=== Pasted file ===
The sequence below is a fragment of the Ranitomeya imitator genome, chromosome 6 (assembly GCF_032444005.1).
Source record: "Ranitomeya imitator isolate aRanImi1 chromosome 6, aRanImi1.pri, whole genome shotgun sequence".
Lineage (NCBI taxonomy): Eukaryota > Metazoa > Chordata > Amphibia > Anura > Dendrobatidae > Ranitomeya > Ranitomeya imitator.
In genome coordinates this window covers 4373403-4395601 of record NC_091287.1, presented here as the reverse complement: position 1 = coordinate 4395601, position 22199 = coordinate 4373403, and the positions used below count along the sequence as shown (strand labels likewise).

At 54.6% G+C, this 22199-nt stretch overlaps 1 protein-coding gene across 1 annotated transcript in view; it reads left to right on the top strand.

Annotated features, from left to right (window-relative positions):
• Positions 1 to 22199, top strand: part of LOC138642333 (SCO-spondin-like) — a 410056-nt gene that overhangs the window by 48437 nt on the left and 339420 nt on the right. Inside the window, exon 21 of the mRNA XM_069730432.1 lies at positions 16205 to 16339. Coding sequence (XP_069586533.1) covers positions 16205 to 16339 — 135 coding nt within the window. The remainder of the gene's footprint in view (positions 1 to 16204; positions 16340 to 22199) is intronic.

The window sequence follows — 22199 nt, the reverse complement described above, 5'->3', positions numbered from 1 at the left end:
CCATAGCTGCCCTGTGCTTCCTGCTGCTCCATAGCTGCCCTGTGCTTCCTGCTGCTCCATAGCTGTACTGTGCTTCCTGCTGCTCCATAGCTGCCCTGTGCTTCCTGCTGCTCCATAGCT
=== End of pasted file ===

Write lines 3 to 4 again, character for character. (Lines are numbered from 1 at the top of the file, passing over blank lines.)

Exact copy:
Lineage (NCBI taxonomy): Eukaryota > Metazoa > Chordata > Amphibia > Anura > Dendrobatidae > Ranitomeya > Ranitomeya imitator.
In genome coordinates this window covers 4373403-4395601 of record NC_091287.1, presented here as the reverse complement: position 1 = coordinate 4395601, position 22199 = coordinate 4373403, and the positions used below count along the sequence as shown (strand labels likewise).